Middle East Journal

The Middle East Journal Meant for Personal Research Work

This article captures a story Hafiz Al-Asad who died in 2000 following 30 years in Middle East. Additionally, the article aims at making clear the meaning of authoritarian power. Soon after the death of Hafiz al-Asad, his son Bashar was inaugurated to be the president of Syria. This action elaborates hereditary style of leadership where only a particular family in the society merits to produce leaders. Furthermore, the article sites on various occasions where specific weaknesses related to such a style of leadership are repeatedly observed. Through a careful examination of the inconsistency in the country’s succession, a lot of limitations are highlighted of individual leadership. From the article, hereditary style of leadership appears as a platform for authoritarian leadership. The article inseminates various instances when Syria had continuous wars with Israel and other civil wars, the then president of Syria Al- Asad only concentrated on hardening the state security. The other regions were neglected. This action was repeated even during the pan-Arab vicious competition. The entire actions show how hereditary style of leadership is expounded on as a tool for selfish ambitions in the society.

Based on the literature of Syria, it is revealed that the Syrian natives are fed up with the authoritarian leadership. In fact, the best thing they advocate for is a strong representative leadership that can grant them democracy. The Syrians believe in a leader who could oversee regime turn over by offsetting early proclivity of the state. The negative effects of hereditary succession leadership styles are further evident in Al-Asad’s reign. As shown in the article, the president came from a small state making up the minority referred to as Alawi sect. Through his influence, personal type of rule is well expounded on in respect to the framework provided.

The most pronounced scene of authoritarian leadership in connection to hereditary leadership was well shown after the death of Al-Asad. During this particular time, there was a lot of controversial oppositions to his son’s ascendance to power. Some Syrian citizens strongly opposed hereditary while others accepted it. In response to this, news about the president’s death was not channeled to the media until five hours later. After this happening, all public reports were banned so as not to invite controversies pertaining to succession. It was, however, well known that hereditary leadership was not liked by many. With the help of the military forces, a lot of changes were made in favor of Bashar who was then made the commander-in-chief of all the Syrian government. The entire process totally showed authoritarian leadership style in action.

As a result of the entire occurrences, Syria is seen to be the first Arab hereditary republic in the world. Immediately after the death of the president, the parliament convenes to amend section 38 of the constitution so as to lower the eligible president’s age from 40 years to 34. This is done in favor of Bashar who was only 34 then. Throughout his leadership, Bashar acts just like his father in exercising authoritarian and personal rule in Syria.

Various Leadership Styles Evident in the State Institutions

The most immediate leadership style expressed in this article is dictatorship. Based on the common perception and regression regimes, dictatorship is a situation in leadership where power solely lies in the hands of a single person. This style of leadership does not rely on any form of political institution whatsoever. Another name for dictatorship is authoritative leadership style. It is evident in the article that the authoritative leadership style provides political parties with opportunities to share powers between the elites and leaders. Dictatorship is well expounded on in the article to steadily give room for democracy. Democracy captures permission of political party formation and legislatures.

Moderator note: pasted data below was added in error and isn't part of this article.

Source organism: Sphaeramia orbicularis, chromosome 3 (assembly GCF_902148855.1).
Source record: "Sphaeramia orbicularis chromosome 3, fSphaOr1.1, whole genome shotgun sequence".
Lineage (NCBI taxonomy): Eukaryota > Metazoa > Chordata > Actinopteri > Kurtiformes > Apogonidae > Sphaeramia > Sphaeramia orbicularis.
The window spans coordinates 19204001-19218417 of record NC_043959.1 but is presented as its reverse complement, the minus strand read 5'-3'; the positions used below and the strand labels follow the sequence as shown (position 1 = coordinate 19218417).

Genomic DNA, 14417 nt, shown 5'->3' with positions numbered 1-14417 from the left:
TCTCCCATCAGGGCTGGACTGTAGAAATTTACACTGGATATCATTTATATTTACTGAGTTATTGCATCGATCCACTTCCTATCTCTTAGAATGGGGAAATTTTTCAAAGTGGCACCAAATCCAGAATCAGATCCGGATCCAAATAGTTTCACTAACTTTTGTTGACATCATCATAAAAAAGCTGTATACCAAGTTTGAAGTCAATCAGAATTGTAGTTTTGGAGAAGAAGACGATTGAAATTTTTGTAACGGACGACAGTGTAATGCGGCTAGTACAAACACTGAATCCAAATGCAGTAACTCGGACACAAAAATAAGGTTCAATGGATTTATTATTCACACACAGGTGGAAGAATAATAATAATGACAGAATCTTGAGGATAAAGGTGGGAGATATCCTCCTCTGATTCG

In this article, the author confers with the information relating to both dictatorship and democracy. The article expounds on how legislators and parties can use dictatorship to their advantage. In this closet, it is said that the inclusion of dictatorship without parties or legislature only lasts for three and half years. On the contrary to this, the incorporation of parties and legislatures makes dictatorship last for eight and half years. The article further provides analytical table of comparing the effects of dictatorship based on the percentage contributions. From the table, it can be shown that when no party or legislature is involved, the first few years of reign merit only 26%. This figure then reduces to 11% in the final regime year. In addition, incorporation of at least a party merits 31% initially but later, towards the end, this figure amounts to 28%. Finally, the incorporation of the legislature and at least one party in dictatorship results into 45% in the first year of reign. In the final year, this state results into 60% yielding.

The article provides the stand on dictators in terms of investments. It is true that all those parties who deploy dictatorship leadership style use a lot of resources to win support from the public. The basic characteristic of this leadership style involves formation of political parties long before power.

The author tells about various roles of parties in dictatorship. The core role of parties is to mobilize the society towards offering support for the leadership even if it remains authoritative. The parties will always use political parties, sports clubs, and youth groups to achieve enough numbers for support.

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